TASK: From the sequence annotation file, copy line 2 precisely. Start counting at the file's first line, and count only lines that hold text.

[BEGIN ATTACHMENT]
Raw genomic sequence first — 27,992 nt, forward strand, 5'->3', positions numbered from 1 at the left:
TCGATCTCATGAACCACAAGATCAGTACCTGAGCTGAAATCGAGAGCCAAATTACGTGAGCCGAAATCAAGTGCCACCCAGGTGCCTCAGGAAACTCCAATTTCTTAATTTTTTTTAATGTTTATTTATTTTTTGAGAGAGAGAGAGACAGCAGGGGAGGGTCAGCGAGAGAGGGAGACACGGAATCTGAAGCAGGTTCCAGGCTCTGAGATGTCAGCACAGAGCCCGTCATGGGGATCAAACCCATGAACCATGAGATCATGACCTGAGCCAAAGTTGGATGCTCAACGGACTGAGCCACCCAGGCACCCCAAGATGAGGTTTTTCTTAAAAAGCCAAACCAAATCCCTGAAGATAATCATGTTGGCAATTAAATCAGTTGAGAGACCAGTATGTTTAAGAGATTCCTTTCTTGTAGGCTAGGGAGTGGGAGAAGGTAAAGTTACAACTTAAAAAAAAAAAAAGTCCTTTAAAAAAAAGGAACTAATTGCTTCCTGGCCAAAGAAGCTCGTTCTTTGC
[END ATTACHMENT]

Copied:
TCGATCTCATGAACCACAAGATCAGTACCTGAGCTGAAATCGAGAGCCAAATTACGTGAGCCGAAATCAAGTGCCACCCAGGTGCCTCAGGAAACTCCAATTTCTTAATTTTTTTTAATGTTTATTTATTTTTTGAGAGAGAGAGAGACAGCAGGGGAGGGTCAGCGAGAGAGGGAGACACGGAATCTGAAGCAGGTTCCAGGCTCTGAGATGTCAGCACAGAGCCCGTCATGGGGATCAAACCCATGAACCATGAGATCATGACCTGAGCCAAAGTTGGATGCTCAACGGACTGAGCCACCCAGGCACCCCAAGATGAGGTTTTTCTTAAAAAGCCAAACCAAATCCCTGAAGATAATCATGTTGGCAATTAAATCAGTTGAGAGACCAGTATGTTTAAGAGATTCCTTTCTTGTAGGCTAGGGAGTGGGAGAAGGTAAAGTTACAACTTAAAAAAAAAAAAAGTCCTTTAAAAAAAAGGAACTAATTGCTTCCTGGCCAAAGAAGCTCGTTCTTTGC